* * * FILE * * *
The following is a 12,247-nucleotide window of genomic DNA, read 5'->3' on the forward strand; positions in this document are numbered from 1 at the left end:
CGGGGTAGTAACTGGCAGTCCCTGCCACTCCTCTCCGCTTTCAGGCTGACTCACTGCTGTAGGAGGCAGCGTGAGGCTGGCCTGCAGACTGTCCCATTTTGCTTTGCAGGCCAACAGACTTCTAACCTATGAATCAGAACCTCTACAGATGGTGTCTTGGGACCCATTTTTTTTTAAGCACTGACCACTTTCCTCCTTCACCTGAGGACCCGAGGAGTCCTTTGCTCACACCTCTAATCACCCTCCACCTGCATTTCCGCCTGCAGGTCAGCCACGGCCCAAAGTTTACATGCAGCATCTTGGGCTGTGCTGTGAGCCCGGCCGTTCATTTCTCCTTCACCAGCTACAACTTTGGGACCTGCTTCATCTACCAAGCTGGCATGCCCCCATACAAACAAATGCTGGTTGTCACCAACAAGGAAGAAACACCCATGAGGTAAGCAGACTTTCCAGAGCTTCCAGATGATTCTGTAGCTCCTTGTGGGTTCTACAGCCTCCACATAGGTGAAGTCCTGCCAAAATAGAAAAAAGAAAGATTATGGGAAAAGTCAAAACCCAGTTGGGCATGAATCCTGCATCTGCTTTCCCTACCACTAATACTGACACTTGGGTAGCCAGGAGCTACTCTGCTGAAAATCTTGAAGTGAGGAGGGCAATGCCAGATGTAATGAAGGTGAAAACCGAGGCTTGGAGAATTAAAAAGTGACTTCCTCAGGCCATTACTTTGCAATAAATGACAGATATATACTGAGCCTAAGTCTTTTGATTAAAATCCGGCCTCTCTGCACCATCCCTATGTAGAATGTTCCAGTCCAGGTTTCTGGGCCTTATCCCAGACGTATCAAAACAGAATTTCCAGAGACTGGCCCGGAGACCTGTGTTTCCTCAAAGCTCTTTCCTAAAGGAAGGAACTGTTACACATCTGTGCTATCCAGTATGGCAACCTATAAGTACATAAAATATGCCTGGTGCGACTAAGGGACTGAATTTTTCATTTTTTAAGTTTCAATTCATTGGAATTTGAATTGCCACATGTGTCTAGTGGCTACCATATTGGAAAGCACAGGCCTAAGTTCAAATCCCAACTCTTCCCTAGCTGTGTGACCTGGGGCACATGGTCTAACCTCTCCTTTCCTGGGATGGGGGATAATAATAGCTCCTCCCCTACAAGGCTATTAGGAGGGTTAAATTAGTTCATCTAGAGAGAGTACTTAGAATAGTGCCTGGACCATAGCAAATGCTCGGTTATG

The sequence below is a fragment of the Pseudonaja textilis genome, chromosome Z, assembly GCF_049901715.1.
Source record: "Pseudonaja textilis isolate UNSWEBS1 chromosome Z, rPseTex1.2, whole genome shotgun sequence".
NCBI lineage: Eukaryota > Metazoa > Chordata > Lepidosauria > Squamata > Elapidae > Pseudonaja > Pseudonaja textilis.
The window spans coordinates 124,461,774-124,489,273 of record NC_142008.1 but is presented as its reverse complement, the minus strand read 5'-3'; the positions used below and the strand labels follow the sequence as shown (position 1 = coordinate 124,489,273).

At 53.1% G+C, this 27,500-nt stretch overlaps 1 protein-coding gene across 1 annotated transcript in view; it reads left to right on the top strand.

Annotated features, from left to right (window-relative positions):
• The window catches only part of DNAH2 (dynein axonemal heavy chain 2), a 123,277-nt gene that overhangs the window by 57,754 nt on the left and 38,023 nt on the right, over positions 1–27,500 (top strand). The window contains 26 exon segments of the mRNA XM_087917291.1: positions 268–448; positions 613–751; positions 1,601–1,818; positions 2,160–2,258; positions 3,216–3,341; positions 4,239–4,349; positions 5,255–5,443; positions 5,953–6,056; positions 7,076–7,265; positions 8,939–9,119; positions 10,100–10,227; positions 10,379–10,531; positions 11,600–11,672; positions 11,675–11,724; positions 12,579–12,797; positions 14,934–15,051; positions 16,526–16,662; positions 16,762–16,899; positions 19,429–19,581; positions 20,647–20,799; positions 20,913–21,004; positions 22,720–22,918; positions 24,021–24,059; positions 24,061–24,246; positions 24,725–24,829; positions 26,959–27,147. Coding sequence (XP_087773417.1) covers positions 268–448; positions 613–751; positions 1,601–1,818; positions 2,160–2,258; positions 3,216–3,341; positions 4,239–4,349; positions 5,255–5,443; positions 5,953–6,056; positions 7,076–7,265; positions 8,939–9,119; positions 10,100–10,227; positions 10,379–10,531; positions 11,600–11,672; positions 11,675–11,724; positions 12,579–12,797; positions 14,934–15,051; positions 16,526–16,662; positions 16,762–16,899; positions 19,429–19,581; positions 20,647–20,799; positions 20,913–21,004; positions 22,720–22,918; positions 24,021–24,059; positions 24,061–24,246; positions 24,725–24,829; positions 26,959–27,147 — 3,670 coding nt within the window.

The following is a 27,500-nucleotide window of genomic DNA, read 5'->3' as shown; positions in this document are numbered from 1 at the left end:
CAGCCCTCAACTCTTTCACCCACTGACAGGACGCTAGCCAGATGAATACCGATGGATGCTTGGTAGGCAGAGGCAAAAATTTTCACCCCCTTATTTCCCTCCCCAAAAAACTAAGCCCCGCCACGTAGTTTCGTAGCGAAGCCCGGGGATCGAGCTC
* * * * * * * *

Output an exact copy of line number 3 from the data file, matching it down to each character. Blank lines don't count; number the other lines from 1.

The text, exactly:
The sequence below is a fragment of the Pseudonaja textilis genome, chromosome Z, assembly GCF_049901715.1.